WHAT YOU CAN DO
There are cost-effective options for the treatment of the disease, writes
Last year Health Minister Aaron Motsoaledi said that if no drastic action against unaffordable cancer and tuberculosis drugs was taken, the country would be counting body bags like it was at war. Unfortunately, it doesn’t look like much has changed since he made the contentious statement because just last month the Competition Commission highlighted the exorbitant fees patients must pay in order to fight the battle against cancer.
In June the commission issued a statement saying it would initiate separate investigations against global pharmaceutical companies Roche, Pfizer and Aspen for suspected excessive overpricing of cancer medicines. For example, with Roche, the commission pointed out, a 12-month course of Herceptin in the private sector costs more than R500 000 and more if a higher dose is required. “As a result of exorbitant prices, most breast cancer patients in both the private and public sectors are unable to get treatment,” said the commission.
Herceptin is not the only expensive cancer treatment. According to an editorial by the SA Medical Journal, new-generation immunotherapy drugs such as Ipilimumab cost around R1 million, while immunotherapy for metastatic melanoma will set you back about R1 million.
THE STRUGGLE BY PRIVATE AND PUBLIC INSTITUTIONS
In the private sector, the cost of cancer treatment is impacting on medical scheme premiums, making them unaffordable. “There is an increasing number of new cancer medicines that are extremely high cost, and Discovery Health is concerned by the impact of these high drug prices on the cost of claims, which drives premium increases over time, making it harder for members to afford their medical aid premiums,” says Dr Jonathan Broomberg, CEO of Discovery Health. 1
If you know cancer runs in your family it’s probably best to sign up to a medical scheme. Most medical schemes have now introduced medical cover for low-income earners.
It often means you will use a specific GP or hospital network which the scheme has agreed tariffs with in an effort to keep costs down.
Speak to your broker to get the right cover. “The rule of thumb is contributions should not exceed 10% of your monthly income,” says Gerhard Van Emmenis, principal officer of Bonitas. 2
Hospital plans are generally cheaper and provide basic medical cover for in-hospital procedures and check-ups – including 27 chronic conditions. “Most people usually combine gap cover with a hospital plan. Gap cover is not offered by medical schemes and is a separate health insurance product,” says Bonitas. Gap cover can range from R120 to around R300 per month and can include emergency room visits and additional benefits for oncology (cancer), MRI/CT scans and more.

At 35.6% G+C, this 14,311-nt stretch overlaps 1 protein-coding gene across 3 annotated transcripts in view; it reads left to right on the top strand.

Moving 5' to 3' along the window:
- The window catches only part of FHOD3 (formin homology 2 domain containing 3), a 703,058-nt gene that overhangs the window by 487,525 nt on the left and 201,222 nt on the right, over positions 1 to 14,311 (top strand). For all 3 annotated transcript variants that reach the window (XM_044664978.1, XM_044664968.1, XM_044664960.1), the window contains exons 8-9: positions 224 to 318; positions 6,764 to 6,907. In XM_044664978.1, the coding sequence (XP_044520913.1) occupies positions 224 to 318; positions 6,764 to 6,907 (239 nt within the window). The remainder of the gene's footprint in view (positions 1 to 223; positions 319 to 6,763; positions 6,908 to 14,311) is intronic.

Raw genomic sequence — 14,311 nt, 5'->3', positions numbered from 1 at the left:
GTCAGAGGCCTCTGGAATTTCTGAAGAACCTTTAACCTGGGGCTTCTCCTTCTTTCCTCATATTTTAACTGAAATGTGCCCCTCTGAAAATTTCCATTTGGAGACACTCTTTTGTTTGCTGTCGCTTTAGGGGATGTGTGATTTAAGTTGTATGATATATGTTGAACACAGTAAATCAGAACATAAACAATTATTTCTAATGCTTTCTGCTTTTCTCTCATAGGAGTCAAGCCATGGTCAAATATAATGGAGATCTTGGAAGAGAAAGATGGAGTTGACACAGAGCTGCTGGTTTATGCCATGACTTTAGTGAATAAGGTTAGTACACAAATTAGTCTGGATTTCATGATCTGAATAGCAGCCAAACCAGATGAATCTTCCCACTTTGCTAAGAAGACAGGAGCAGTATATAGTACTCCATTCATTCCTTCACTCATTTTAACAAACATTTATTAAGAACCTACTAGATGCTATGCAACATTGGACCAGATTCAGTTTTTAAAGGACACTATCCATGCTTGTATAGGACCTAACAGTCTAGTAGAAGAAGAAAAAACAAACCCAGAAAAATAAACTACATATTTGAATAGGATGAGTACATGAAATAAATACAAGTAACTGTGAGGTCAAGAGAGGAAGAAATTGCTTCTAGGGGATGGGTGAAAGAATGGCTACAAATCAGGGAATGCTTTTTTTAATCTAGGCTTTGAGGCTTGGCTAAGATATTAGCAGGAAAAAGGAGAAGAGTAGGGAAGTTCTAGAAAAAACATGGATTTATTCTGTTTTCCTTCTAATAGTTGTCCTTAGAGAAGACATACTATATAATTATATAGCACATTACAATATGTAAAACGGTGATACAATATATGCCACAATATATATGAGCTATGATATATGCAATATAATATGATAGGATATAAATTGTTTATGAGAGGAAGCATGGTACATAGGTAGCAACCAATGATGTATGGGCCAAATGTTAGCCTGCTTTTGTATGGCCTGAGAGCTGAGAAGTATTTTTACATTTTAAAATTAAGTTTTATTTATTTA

These increasing costs have resulted in most medical schemes being very conservative with their efforts in treating cancer. They do, after all, have to maintain the pool of funds to ensure that it covers all their beneficiaries.
“As a rule, experimental treatment is not covered by medical schemes. In exceptional circumstances, on a case-by-case basis, we do review selected motivations from treating doctors for specific named patients where there are no other treatment options available,” explains Broomberg.
Meanwhile the public healthcare sector is also 3
Consider other products too. “For under R200 per month you can get a dread disease cover that ensures you have financial peace of mind when the unthinkable happens. The All Woman policy includes a lump sum payout if you are diagnosed with cancer and even covers up to four children on the policy for certain cancers,” points out Robyn Farrell, trustee of 1st For Women Foundation. 4
If you can’t afford private medical care, you’ll have to go to a state hospital. You’ll be charged according to your employment status.
squeezed by the cost of treating cancer. According to the SA Medical Journal editorial, this squeeze could preclude the sector from providing even the most cost effective treatment programmes. In addition, patients also suffer long treatment delays as there’s a shortage of oncologists as well as limited resources.
So, regardless of whether you can afford private medical care or rely on the state healthcare system, you may not get the latest treatment available. “In all health systems, whether public or private, funds are limited and therefore it is impossible to provide 5
You could also get treatment through hospices, for free if you can’t afford the care. At HospiceWits home-care visits cost R750 a time, while inpatient visits cost R2 450 per day. “We will always issue a bill to show what people owe but if they say they can’t afford to pay then we don’t ask them to. We often find family members are touched by the quality of care and will make donations as they can. We take their word if they say they can’t pay,” says Joy Ruwodo, marketing manager at HospiceWits.
benefits for every treatment to everyone,” adds Heidi Kruger, an independent medical scheme expert.
This doesn’t mean you’ll be given no treatment for cancer. For state patients it means you’d be getting conventional treatment, such as chemotherapy. When it comes to medical aids they are obligated to treat you in most cases.
“According to the Medical Schemes Act, medical schemes must cover treatable cancers. These are listed in the prescribed minimum benefits,” points out Kruger.